Our first house, was not really a house at all, rather a condo in a high-rise in the heart of downtown Seattle. At a mere 610 square feet, it served us just fine for the five years we lived there. We did not own a parking space, instead, I did my best to find free parking and fed a lot of quarters to the parking meter gods. I never once, in all five years there, gave two snits of a nanosecond of thought to how fast people flew down Hubbell Place. Not only did it not bother me, I am quite sure I was one of the speeding offenders. Our second home, a 2,200 square foot, five bedroom house was purchased in the spring of 2003. Having looked at houses from Renton to Redmond and all parts in-between on both side of the lake, we settled on this one in the Judkins Park neighborhood of Seattle. 26th and Massachusetts was to be our home for the next five years. It was a brand new house, of the cracker box variety I spoke of before. A coveted corner lot with lots of room to "grow." And grow I did. Three years after moving into that house I was pregnant.

Almost over night I began noticing things that never bothered me before. The traffic on Massachusetts. The mind-numbingly loud trucks that rumbled up and down the street between the I-90 on/off ramp and MLK, with my abode stuck smack in the middle. The semi-trucks were so loud they shook my china and crystal wine glasses with the fierceness of an earthquake--every 3 minutes another one came rolling by. Because Massachusetts was the main through street between I-90, Rainier Ave South and the Central District, it bared far more than its fair share of traffic. None of this was new but hadn't been noticed until the imminent birth of a child. And it was, as my husband feared, even more noticeable after our son was born.

Over night, I not only had this small, wonderful bundle of joy to care for but I was home, 24 hours a day, seven days a week. Home to hear what I missed during the working hours of 6:15am, when I previously left, until 4:30pm when I arrived home again. Home to hear and feel the noise rattle my son awake from his naps. Home to see the close calls of other neighbors, who dared to cross that busy street during the day. Home. As my son approached his first birthday, we began looking for a new, quieter place to call home.

This led us to where we are now, in Kirkland. A suburb. My husband came kicking and screaming to the burbs, at my insistence that things, that schools, that people, that TRAFFIC would be better here. Aren't things always greener on the other side? When it became apparent that moving back to our hometown of Renton was not an option for him, we settled on this house, a mere one mile from his office. On what seemed to be a quiet, tree lined street straight out of "Pollyanna." There is a cemetery at the far end of our street, nestled in-between the high school and the Starbucks, and with the quietest neighbors in the world, or not, I was sure this was going to be the perfect place for us.

And it is very, very nice. Except, for the traffic. I better than anyone understand a person's need for speed. What I fail to comprehend, as an adult, is why that need must be exercised by grown people on my residential street? We are a street lined with small children. There are no children over the age of 7. None. Yet, the number of times I have been flipped off, nearly run down or flat out ignored by speeding drives...well let's just say I lost track eons ago. My husband has petitioned the City of Kirkland to conduct, two, yes, count them, TWO traffic calming studies on our street. The end of the first study commenced with white shoulder lines and "25 MPH" being painted on the street. That was it. The second study has produced nothing. Nothing more than the realization by the city that our street is wide and long. Two very poor characteristics for a residential street. Neighbors have suggested asking the Kirkland Police to sit on our street. But this, as a speed trap dodger, I know is only a temporary fix. As soon as the policeman and his radar gun leave, the speeders return.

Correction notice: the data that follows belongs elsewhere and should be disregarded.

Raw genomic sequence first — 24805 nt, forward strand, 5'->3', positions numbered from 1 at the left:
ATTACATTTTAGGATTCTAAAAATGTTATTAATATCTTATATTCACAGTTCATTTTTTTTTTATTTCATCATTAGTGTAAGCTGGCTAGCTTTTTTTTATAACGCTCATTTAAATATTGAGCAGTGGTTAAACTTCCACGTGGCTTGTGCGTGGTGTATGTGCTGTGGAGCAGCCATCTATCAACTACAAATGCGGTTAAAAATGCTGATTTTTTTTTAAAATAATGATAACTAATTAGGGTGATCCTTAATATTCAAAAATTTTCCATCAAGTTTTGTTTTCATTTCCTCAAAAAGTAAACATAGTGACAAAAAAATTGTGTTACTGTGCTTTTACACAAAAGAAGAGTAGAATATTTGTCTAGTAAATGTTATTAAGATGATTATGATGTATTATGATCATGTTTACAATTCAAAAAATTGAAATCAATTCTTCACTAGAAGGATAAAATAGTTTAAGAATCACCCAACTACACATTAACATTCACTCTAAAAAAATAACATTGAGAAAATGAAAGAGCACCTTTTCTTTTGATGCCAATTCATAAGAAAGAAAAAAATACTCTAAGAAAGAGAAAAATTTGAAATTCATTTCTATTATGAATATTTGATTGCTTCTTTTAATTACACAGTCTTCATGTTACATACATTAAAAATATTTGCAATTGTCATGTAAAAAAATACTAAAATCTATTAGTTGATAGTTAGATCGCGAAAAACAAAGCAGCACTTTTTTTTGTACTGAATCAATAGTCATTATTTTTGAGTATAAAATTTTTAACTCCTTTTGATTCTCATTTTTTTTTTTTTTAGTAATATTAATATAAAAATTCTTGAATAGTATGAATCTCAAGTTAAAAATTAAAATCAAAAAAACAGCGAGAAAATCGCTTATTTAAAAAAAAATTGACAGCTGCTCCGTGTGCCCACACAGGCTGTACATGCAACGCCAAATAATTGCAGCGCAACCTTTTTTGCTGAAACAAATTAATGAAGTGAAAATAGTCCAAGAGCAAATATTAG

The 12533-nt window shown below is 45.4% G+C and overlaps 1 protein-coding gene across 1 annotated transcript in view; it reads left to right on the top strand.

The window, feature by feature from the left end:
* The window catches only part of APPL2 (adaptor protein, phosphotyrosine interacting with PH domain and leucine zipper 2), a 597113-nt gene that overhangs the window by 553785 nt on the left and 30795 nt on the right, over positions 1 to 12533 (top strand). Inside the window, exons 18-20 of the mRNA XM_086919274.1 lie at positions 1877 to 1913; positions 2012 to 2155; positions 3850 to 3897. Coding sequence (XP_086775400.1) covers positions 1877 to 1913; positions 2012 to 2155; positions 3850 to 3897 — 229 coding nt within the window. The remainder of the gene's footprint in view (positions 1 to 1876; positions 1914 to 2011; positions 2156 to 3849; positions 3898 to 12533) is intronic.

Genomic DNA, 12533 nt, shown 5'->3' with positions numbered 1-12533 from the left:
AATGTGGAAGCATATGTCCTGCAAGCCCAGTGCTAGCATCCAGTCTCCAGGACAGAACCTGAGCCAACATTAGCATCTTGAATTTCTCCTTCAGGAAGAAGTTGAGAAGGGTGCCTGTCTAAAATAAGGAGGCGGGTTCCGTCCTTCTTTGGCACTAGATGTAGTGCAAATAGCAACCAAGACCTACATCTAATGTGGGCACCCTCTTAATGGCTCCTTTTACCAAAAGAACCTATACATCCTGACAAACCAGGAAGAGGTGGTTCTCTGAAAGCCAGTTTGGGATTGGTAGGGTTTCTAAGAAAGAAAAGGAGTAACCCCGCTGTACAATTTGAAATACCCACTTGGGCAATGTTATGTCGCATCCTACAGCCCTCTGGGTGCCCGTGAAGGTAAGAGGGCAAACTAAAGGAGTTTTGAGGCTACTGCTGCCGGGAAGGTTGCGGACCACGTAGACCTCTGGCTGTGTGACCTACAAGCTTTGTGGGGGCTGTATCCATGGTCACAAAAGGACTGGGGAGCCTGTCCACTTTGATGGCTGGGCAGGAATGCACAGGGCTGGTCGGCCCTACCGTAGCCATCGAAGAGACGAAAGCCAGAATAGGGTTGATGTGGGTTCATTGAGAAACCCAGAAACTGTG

What I want are speed cameras. I would like to believe that our police have better things to do than wait for someone like me, to speed down the street. I spoke earlier for my love of driving in Germany...I also love their speed cameras. I can see you now, scratching your head, thinking, "she's lost it!" But no, I like them for several reasons. After a while you know they are there. They are a permanent fixture on German roads--especially residential roads. The cameras are no secret. You only need to get caught once to learn not to speed down that street again. They're cheap too. When you compare the cost of a policeman's salary to sit out side my house 24 hours a day, a speed camera pays for itself pretty quickly. And mostly, they work. They work well. Germans who feel they can afford to speed and get caught repeatedly, do so. Ok, no problem. Easy money for the city. Those who can't afford to speed, don't. And therefore make the neighbors happy.

If I could, I would go back to the old neighbors on Roller Coaster Road to apologize. I never gave any thought to how upsetting it must have been to have obnoxious, stupid teenagers speed down their street at all hours of the day and night. Alas, they are gone. Their homes have been demolished in order to make room for new homes. Stop signs have been installed at nearly every intersection on that street. I have heard, though I cannot confirm, that late at night there are kids who blow through those stop signs, looking for the same buzz I caught traveling down that road at 60 MPH. Perhaps, speed cameras on that street could put a stop to it?